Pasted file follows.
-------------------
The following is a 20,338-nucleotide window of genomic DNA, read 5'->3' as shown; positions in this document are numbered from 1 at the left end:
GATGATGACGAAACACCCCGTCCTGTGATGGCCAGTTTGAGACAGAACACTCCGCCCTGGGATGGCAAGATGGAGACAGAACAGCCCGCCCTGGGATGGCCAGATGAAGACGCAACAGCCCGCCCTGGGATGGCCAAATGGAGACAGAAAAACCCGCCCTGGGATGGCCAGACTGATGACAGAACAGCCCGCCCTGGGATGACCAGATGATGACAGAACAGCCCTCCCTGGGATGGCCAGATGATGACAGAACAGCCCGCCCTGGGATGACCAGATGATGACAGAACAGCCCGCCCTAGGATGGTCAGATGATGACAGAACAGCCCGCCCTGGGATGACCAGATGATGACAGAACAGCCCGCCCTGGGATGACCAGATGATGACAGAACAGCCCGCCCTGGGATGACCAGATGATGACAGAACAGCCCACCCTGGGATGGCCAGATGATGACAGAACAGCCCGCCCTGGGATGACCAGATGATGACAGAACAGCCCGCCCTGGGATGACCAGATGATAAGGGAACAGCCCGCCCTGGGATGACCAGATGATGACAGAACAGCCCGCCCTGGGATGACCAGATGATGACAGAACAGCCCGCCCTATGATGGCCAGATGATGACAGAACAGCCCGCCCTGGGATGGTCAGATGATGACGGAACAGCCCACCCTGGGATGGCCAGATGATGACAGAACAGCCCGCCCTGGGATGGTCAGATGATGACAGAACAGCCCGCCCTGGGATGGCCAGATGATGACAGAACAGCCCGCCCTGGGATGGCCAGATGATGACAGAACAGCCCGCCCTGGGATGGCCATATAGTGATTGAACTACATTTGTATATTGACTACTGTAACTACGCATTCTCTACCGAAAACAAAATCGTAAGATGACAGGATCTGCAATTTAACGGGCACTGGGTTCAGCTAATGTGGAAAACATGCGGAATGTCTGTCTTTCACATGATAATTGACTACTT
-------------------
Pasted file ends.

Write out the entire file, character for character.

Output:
The following is a 20,338-nucleotide window of genomic DNA, read 5'->3' as shown; positions in this document are numbered from 1 at the left end:
GATGATGACGAAACACCCCGTCCTGTGATGGCCAGTTTGAGACAGAACACTCCGCCCTGGGATGGCAAGATGGAGACAGAACAGCCCGCCCTGGGATGGCCAGATGAAGACGCAACAGCCCGCCCTGGGATGGCCAAATGGAGACAGAAAAACCCGCCCTGGGATGGCCAGACTGATGACAGAACAGCCCGCCCTGGGATGACCAGATGATGACAGAACAGCCCTCCCTGGGATGGCCAGATGATGACAGAACAGCCCGCCCTGGGATGACCAGATGATGACAGAACAGCCCGCCCTAGGATGGTCAGATGATGACAGAACAGCCCGCCCTGGGATGACCAGATGATGACAGAACAGCCCGCCCTGGGATGACCAGATGATGACAGAACAGCCCGCCCTGGGATGACCAGATGATGACAGAACAGCCCACCCTGGGATGGCCAGATGATGACAGAACAGCCCGCCCTGGGATGACCAGATGATGACAGAACAGCCCGCCCTGGGATGACCAGATGATAAGGGAACAGCCCGCCCTGGGATGACCAGATGATGACAGAACAGCCCGCCCTGGGATGACCAGATGATGACAGAACAGCCCGCCCTATGATGGCCAGATGATGACAGAACAGCCCGCCCTGGGATGGTCAGATGATGACGGAACAGCCCACCCTGGGATGGCCAGATGATGACAGAACAGCCCGCCCTGGGATGGTCAGATGATGACAGAACAGCCCGCCCTGGGATGGCCAGATGATGACAGAACAGCCCGCCCTGGGATGGCCAGATGATGACAGAACAGCCCGCCCTGGGATGGCCATATAGTGATTGAACTACATTTGTATATTGACTACTGTAACTACGCATTCTCTACCGAAAACAAAATCGTAAGATGACAGGATCTGCAATTTAACGGGCACTGGGTTCAGCTAATGTGGAAAACATGCGGAATGTCTGTCTTTCACATGATAATTGACTACTT